Four of the Best Cities to Visit in France (if You’ve Done Paris)

Charmed by Paris's tree-lined allées and cobbled passages? These alternative French cities have all the allure of the City of Light and a good dose of Gallic heritage, making them prime spots for a long weekend en France.

From sun-drenched shores to foodie destinations, these are France's most attractive cities



This sunny stretch of the Côte d'Azur has long attracted Europe's cultural jet setters. Loved by artists such as Matisse, Renoir and Chagall, Nice has a touch of old-world opulence cut through by neighbourhoods with rugged charm. Soak up the sparkling seaside before wandering among the tall-shuttered buildings of Vieux Nice, where you should settle down in a dimly lit restaurant to feast on seafood. Stop by Cours Saleya market, where producers from the Alpine foothills peddle fresh produce and stalls serve street snacks including socca (a chickpea-flour pancake) and pissaladière (a caramelised onion tart).



What Lyon lacks in glamour, it makes up for in exceptional food and drink. Dubbed the gastronomic capital of France, Lyon specialises in nouvelle cuisine, utilising the spoils cultivated in surrounding Burgundy and Rhône-Alpes countryside to create vibrant, innovative menus and dishes. In rare instances when you're not stuffing your face, wander across bridges, laze along the banks of the River Rhône and admire Renaissance architecture. Rent a bike to ride through the old town, catch a sunset from the top of Fourvière Hill and do a spot of shopping in the quaint Les Pentes neighbourhood.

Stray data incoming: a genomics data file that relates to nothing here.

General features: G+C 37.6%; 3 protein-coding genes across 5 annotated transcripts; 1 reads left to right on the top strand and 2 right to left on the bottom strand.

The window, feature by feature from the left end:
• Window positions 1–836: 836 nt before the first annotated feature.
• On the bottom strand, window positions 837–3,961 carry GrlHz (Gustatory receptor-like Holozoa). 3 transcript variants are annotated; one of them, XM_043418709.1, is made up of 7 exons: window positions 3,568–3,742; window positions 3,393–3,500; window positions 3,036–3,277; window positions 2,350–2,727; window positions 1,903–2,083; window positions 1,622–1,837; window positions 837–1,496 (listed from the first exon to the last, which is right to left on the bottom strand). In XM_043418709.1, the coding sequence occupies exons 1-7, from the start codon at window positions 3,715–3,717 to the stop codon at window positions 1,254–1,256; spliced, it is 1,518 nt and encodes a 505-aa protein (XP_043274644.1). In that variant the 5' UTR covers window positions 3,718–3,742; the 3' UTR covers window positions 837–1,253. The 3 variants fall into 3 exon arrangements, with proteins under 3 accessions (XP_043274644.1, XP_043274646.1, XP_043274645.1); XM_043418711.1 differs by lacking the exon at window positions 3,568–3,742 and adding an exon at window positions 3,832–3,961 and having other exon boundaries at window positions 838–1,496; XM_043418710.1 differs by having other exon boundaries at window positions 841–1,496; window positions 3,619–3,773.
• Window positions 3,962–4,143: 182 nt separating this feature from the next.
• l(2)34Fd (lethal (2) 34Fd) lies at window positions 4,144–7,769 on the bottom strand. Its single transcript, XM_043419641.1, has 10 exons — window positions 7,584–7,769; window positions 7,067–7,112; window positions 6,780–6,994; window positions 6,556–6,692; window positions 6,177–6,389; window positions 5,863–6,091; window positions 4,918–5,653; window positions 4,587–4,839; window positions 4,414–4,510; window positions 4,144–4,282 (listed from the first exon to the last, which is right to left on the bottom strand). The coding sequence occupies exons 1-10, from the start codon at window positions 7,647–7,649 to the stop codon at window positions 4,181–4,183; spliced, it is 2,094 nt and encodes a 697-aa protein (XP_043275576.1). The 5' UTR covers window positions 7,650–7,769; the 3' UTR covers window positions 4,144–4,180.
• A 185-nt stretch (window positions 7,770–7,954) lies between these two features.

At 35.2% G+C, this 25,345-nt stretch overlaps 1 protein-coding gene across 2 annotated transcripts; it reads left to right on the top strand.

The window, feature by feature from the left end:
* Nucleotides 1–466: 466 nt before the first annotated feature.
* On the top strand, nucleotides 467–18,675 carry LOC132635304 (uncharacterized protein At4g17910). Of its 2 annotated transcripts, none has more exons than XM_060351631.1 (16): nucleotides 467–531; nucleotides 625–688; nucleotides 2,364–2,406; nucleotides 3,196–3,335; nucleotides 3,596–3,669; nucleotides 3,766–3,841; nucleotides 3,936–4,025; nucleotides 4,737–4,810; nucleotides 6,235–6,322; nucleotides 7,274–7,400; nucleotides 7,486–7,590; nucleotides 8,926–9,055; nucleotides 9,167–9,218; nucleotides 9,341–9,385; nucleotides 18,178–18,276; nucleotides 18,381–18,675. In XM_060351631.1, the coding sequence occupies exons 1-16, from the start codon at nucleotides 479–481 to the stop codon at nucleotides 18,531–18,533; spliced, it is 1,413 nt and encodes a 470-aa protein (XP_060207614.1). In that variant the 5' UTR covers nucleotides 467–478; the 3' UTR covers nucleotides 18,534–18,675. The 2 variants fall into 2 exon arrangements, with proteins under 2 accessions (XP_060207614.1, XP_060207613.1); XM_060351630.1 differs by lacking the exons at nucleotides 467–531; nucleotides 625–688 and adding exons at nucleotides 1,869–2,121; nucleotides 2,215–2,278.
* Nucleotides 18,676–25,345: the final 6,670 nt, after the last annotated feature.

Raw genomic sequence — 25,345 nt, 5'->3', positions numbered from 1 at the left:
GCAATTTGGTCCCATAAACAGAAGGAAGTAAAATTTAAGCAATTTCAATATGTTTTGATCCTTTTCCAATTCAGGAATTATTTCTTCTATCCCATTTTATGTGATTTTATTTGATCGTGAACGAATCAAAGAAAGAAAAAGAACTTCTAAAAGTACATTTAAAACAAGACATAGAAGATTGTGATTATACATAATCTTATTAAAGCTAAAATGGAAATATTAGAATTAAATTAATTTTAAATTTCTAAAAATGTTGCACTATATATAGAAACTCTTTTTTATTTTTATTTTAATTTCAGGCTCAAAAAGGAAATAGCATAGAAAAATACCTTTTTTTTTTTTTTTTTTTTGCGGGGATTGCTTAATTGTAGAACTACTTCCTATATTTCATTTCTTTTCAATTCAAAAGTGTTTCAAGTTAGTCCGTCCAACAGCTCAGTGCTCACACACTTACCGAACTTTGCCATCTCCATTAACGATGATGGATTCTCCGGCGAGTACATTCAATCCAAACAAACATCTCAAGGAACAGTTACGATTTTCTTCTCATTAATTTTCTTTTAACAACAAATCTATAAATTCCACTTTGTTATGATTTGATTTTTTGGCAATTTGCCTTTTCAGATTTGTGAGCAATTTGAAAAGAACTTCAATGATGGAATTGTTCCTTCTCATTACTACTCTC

No longer a city to pass through en route to Paris, Lille has become a French destination in its own right. Spend days bar-hopping through cobbled streets, sipping on wine and nibbling on merveilleux - sweets made up of two meringues covered with whipped cream and rolled in chocolate shavings. Lille is set to become the World Design Capital in 2020, so be sure to dedicate time to gaze at the city's beautiful buildings and Flemish architecture. Bargain hunters should visit in Autumn for La Braderie - Europe's largest flea market, dating back to the 12th century - or if you're searching for a dose of art, head to the Palais des Beaux-Arts de Lille for traditional fine art by van Dyck, Rubens, Goya and Picasso.



Hidden in the shadows of southern neighbours Nice and Toulouse, Montpellier's sandy beaches and fawn-hued streets are often devoid of many tourists. An inherently walkable city, amble through bougainvillea-strewn boulevards and elegant squares to stop by family-run bakeries and cute cafes, before heading to Montpellier's sun-drenched shores to work on your tan. Fill your suitcase with souvenirs from the antiques markets and art galleries, or spend afternoons admiring the Haussmann architecture in this elegant city of the Languedoc-Roussillon region.